Guillermo Garcia-Manero MD

University of Texas MD Anderson Cancer Center, Houston, TX, United States

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Publications (2)10.4 Total impact

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    ABSTRACT: BACKGROUND:Isolated isochromosome (17q) is a rare cytogenetic abnormality in Philadelphia chromosome-negative myeloid neoplasms, usually myelodysplastic and/or myeloproliferative neoplasms (MDS/MPN). De novo acute myeloid leukemia (AML) with isochromosome 17q has rarely been reported. The frequency of genetic mutations is unknown.METHODS:The authors assessed clinicopathologic, immunophenotypic, and molecular genetic features of 22 myeloid neoplasms with isolated isochromosome 17q.RESULTS:Fourteen patients presented as MDS/MPN; 8 as de novo AML. Most presented with leukocytosis, anemia, thrombocytopenia, and splenomegaly. Morphologically, all showed myelodysplastic and myeloproliferative features, including pseudo-Pelger-Huet-like neutrophils, micromegakaryocytic hyperplasia, hypercellularity, fibrosis, and osteosclerosis. Blasts were increased (median, 40% in de novo AML; 9% in MDS/MPN). Immunohistochemical assessment of proliferation and apoptosis rates in AML were similar to a matched group without isochromosome 17q. In most patients, isochromosome 17q occurred at time of blast transformation or disease progression. DNA sequencing revealed no mutation in the uninvolved TP53 allele. Mutational analyses showed rare mutations in NRAS (3 of 10), FLT3 (2 of 16), and JAK2 (1 of 18), and no mutations in NPM1 (0 of 15), KIT (0 of 4), and CEBPA (0 of 4). The median overall survival was 14.5 months for de novo AML, and 11.0 months for MDS/MPN. With a median follow-up of 8.5 months (range, 1.5-107 months), 15 died of disease, 6 had persistent disease, and 1 was in remission after bone marrow transplantation.CONCLUSIONS:The authors conclude that myeloid neoplasms with isolated isochromosome 17q represent a distinct clinicopathologic entity with myelodysplastic and myeloproliferative features, high risk of leukemic transformation, and wild-type TP53. Cancer 2011;. © 2011 American Cancer Society.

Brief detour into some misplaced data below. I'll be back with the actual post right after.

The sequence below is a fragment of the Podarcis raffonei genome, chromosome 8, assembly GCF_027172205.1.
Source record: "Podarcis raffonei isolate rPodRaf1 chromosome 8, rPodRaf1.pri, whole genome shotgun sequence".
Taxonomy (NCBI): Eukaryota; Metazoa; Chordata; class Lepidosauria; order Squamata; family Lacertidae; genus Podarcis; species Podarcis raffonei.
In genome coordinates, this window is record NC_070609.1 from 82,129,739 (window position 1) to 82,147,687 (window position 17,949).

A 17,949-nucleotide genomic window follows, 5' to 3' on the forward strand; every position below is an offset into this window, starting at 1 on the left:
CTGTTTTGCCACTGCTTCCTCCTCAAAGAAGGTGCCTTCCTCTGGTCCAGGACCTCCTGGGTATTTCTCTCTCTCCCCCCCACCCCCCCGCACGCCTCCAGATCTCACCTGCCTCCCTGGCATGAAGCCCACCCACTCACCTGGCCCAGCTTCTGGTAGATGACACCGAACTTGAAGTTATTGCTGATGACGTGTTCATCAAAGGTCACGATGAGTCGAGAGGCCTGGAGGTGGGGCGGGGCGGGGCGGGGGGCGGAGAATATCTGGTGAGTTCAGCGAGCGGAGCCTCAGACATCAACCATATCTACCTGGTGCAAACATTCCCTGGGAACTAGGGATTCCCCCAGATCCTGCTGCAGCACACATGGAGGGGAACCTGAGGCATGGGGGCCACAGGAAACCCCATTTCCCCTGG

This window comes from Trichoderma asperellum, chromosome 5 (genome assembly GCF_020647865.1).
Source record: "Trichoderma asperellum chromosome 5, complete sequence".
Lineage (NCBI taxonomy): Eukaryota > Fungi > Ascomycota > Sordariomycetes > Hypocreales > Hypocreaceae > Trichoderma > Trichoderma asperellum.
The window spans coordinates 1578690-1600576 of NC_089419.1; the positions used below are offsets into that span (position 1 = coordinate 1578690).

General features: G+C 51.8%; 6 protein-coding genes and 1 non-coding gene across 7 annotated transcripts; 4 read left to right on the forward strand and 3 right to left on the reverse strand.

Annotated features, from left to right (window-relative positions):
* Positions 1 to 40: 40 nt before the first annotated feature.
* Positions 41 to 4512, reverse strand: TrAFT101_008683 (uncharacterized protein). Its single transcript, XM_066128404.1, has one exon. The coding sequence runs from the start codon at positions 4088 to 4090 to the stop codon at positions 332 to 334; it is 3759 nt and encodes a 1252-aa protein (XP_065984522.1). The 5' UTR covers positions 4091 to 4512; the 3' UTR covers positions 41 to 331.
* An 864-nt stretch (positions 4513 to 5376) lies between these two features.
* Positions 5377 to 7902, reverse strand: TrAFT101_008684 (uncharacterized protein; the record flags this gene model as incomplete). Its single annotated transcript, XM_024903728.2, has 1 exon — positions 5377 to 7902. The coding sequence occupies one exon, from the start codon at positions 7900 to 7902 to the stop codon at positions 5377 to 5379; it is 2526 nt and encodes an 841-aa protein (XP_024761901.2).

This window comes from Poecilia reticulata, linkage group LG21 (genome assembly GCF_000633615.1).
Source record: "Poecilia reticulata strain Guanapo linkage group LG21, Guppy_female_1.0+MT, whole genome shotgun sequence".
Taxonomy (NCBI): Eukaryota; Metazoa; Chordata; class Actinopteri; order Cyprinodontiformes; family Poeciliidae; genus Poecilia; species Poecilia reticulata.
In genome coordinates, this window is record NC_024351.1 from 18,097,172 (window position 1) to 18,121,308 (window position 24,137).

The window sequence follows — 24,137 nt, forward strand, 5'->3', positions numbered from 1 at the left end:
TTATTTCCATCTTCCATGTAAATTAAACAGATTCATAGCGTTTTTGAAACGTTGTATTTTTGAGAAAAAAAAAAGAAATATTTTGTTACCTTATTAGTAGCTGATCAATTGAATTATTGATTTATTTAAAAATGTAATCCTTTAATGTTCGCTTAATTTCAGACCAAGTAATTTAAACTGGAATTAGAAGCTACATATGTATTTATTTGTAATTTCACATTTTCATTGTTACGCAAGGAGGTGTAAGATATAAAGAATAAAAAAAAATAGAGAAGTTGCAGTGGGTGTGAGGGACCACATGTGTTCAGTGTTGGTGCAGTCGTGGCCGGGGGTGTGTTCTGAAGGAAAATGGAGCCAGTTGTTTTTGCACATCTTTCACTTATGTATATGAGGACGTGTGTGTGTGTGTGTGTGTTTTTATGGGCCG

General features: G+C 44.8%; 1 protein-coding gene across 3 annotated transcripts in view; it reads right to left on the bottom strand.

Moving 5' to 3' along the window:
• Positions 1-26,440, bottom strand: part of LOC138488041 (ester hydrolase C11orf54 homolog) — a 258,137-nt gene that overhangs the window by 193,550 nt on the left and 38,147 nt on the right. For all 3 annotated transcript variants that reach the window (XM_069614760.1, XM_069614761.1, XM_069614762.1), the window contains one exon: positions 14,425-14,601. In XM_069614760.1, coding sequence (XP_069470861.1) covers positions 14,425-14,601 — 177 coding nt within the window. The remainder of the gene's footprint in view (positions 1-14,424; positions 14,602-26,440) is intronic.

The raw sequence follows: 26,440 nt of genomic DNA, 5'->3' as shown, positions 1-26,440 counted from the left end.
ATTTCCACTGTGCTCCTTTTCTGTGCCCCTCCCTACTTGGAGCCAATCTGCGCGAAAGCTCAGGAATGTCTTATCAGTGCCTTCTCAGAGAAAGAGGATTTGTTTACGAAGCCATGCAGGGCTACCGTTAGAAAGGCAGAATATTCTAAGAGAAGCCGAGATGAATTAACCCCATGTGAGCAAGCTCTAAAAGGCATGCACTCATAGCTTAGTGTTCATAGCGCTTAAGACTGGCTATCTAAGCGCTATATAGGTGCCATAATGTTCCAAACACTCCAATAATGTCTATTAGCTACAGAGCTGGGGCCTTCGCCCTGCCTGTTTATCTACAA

Cancer 10/2011; 118(11):2879 - 2888. · 5.20 Impact Factor
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    ABSTRACT: BACKGROUND:Nucleophosmin (NPM1) gene mutations are reported to predict a favorable prognosis in acute myeloid leukemia (AML) patients. Aberrant cytoplasmic localization of nucleophosmin (NPM) protein is reported be a surrogate for NPM1 gene mutation.METHODS:Using immunohistochemical (IHC) analysis, we assessed for NPM (clone 376) expression in formalin-fixed, formic acid-decalcified bone marrow biopsy specimens. DNA sequencing of exon 12 of NPM1 gene was performed in 104 patients.RESULTS:The study included 252 AML patients: 192 de novo AML, 33 AML preceded by either myelodysplastic syndrome or chronic myelomonocytic leukemia, and 27 therapy-related AML. The median age was 62 years and 115 patients were ≤60 years old. All patients received intensive chemotherapy. Cytoplasmic NPM was detected in 59 of 252 (23%) patients, including 48 of 192 (25%) de novo AML and 33 of 94 (35%) with a normal karyotype. DNA sequencing identified NPM1 mutations in 30 of 38 cases with cytoplasmic NPM and 10 of 66 cases with nuclear NPM. Cytoplasmic NPM was associated with young patient age (P = .024), FLT3/ITD (P = .005), CD34 negative blasts (P < .001), high peripheral blood blast count (P = .041), and high serum albumin level (P = .028). No statistical differences in overall or event-free survival were found on the basis of NPM localization. Similar results were obtained in patients ≤60 years old with normal karyotype and wild-type FLT3 (P = .768).CONCLUSIONS:IHC assessment for NPM localization did not predict prognosis in this patient cohort. The discordance between immunohistochemistry and DNA sequencing results indicates that DNA sequencing cannot be replaced by IHC assessment. Cancer 2009. © 2009 American Cancer Society.
    Cancer 10/2009; 115(20):4737 - 4744. · 5.20 Impact Factor